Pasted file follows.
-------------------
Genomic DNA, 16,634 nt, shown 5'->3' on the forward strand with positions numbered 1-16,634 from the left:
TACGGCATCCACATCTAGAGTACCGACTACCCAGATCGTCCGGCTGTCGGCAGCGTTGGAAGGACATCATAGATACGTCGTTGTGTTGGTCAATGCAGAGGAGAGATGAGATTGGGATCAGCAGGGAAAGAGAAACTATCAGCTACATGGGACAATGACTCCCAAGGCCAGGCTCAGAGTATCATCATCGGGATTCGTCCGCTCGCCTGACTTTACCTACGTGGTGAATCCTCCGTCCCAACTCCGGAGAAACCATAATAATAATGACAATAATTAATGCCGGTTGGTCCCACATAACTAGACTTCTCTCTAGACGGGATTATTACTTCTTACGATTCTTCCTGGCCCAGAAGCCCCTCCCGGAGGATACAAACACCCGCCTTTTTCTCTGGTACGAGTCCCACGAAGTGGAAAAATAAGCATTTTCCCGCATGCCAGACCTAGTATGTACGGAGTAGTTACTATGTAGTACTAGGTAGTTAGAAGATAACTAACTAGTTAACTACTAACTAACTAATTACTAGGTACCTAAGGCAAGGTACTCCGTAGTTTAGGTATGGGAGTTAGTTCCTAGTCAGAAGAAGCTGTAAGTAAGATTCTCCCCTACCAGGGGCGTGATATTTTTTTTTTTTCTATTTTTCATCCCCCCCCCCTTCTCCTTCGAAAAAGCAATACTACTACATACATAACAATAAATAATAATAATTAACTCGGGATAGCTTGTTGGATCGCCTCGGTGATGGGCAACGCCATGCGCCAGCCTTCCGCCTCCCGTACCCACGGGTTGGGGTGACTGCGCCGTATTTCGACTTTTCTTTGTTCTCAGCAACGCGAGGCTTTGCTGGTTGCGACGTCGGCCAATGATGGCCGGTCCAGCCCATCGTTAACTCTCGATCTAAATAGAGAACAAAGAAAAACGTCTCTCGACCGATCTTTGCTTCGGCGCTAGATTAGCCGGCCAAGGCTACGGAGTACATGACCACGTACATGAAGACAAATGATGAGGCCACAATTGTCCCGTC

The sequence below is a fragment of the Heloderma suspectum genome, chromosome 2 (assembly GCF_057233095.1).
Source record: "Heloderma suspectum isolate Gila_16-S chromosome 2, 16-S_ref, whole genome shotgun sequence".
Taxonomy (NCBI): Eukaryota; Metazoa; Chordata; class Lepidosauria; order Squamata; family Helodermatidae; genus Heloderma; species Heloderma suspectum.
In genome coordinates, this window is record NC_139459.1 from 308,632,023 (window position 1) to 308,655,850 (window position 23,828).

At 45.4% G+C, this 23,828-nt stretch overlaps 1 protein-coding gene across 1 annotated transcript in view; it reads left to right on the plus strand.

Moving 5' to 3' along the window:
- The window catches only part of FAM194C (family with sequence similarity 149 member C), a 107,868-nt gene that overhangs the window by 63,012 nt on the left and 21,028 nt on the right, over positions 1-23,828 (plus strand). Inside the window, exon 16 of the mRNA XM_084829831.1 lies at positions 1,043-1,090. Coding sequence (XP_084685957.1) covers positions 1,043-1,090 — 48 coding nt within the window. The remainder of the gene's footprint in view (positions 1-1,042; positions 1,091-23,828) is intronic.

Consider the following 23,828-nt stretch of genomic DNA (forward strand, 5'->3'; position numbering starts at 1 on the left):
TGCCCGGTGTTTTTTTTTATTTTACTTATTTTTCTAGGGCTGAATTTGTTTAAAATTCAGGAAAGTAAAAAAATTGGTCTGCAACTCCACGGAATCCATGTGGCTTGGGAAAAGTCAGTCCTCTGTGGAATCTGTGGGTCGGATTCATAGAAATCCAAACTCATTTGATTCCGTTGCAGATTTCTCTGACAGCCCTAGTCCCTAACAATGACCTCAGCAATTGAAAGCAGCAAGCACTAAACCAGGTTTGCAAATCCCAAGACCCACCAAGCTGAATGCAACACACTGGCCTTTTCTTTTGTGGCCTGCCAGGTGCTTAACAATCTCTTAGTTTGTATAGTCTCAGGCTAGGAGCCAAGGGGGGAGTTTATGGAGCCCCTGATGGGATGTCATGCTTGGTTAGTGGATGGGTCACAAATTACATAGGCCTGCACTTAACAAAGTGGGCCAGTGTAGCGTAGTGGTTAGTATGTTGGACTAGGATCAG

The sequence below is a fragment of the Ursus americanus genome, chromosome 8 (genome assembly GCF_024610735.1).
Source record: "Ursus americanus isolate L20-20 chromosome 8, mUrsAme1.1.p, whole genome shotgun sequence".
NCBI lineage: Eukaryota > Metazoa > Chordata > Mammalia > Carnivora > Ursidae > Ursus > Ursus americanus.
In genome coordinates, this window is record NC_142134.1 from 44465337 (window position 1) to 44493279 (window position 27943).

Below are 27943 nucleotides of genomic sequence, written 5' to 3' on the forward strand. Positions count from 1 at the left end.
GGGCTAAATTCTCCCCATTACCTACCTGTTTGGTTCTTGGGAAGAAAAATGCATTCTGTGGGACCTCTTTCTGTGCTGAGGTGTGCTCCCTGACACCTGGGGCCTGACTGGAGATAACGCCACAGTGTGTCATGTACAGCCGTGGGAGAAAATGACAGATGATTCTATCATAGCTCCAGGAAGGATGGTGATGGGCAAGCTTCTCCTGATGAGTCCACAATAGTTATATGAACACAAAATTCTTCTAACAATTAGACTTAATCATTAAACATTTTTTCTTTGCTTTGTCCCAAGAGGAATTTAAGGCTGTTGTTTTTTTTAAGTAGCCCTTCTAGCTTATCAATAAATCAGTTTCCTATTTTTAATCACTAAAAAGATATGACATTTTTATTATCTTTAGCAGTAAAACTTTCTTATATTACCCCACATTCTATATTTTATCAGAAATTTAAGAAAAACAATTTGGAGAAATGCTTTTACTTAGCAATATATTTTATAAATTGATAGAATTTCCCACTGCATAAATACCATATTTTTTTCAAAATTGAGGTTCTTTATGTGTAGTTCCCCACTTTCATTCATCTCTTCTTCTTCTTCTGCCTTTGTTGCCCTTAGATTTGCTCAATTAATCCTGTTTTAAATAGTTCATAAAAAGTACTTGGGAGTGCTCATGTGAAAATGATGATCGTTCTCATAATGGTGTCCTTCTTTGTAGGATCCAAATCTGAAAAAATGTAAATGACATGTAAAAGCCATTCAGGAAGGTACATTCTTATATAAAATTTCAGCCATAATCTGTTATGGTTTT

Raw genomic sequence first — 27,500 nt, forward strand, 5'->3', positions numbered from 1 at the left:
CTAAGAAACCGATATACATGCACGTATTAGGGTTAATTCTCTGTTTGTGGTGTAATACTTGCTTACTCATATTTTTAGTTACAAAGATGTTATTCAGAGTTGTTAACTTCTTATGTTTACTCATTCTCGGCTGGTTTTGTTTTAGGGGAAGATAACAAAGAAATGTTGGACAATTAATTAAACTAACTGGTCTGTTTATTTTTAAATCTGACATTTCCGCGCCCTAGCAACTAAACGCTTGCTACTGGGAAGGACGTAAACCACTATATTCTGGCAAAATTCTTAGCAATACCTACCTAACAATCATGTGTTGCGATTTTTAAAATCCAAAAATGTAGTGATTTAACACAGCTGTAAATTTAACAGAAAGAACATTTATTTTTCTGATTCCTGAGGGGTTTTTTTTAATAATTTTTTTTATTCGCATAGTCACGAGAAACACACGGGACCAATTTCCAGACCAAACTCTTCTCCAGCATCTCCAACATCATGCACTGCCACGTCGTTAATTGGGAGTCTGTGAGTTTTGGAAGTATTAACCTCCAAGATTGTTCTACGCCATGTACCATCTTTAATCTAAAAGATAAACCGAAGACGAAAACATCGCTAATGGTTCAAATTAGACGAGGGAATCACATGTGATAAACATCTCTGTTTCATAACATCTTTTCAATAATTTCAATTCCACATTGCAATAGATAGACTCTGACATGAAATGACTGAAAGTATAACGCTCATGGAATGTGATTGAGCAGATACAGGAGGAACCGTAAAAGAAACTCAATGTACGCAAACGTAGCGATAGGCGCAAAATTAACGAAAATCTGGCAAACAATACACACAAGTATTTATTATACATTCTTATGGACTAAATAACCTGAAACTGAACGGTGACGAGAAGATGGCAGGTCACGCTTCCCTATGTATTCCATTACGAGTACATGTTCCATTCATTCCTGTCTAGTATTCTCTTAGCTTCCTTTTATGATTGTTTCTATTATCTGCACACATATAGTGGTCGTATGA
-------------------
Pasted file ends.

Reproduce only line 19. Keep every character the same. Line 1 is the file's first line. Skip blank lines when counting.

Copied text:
CTAAGAAACCGATATACATGCACGTATTAGGGTTAATTCTCTGTTTGTGGTGTAATACTTGCTTACTCATATTTTTAGTTACAAAGATGTTATTCAGAGTTGTTAACTTCTTATGTTTACTCATTCTCGGCTGGTTTTGTTTTAGGGGAAGATAACAAAGAAATGTTGGACAATTAATTAAACTAACTGGTCTGTTTATTTTTAAATCTGACATTTCCGCGCCCTAGCAACTAAACGCTTGCTACTGGGAAGGACGTAAACCACTATATTCTGGCAAAATTCTTAGCAATACCTACCTAACAATCATGTGTTGCGATTTTTAAAATCCAAAAATGTAGTGATTTAACACAGCTGTAAATTTAACAGAAAGAACATTTATTTTTCTGATTCCTGAGGGGTTTTTTTTAATAATTTTTTTTATTCGCATAGTCACGAGAAACACACGGGACCAATTTCCAGACCAAACTCTTCTCCAGCATCTCCAACATCATGCACTGCCACGTCGTTAATTGGGAGTCTGTGAGTTTTGGAAGTATTAACCTCCAAGATTGTTCTACGCCATGTACCATCTTTAATCTAAAAGATAAACCGAAGACGAAAACATCGCTAATGGTTCAAATTAGACGAGGGAATCACATGTGATAAACATCTCTGTTTCATAACATCTTTTCAATAATTTCAATTCCACATTGCAATAGATAGACTCTGACATGAAATGACTGAAAGTATAACGCTCATGGAATGTGATTGAGCAGATACAGGAGGAACCGTAAAAGAAACTCAATGTACGCAAACGTAGCGATAGGCGCAAAATTAACGAAAATCTGGCAAACAATACACACAAGTATTTATTATACATTCTTATGGACTAAATAACCTGAAACTGAACGGTGACGAGAAGATGGCAGGTCACGCTTCCCTATGTATTCCATTACGAGTACATGTTCCATTCATTCCTGTCTAGTATTCTCTTAGCTTCCTTTTATGATTGTTTCTATTATCTGCACACATATAGTGGTCGTATGA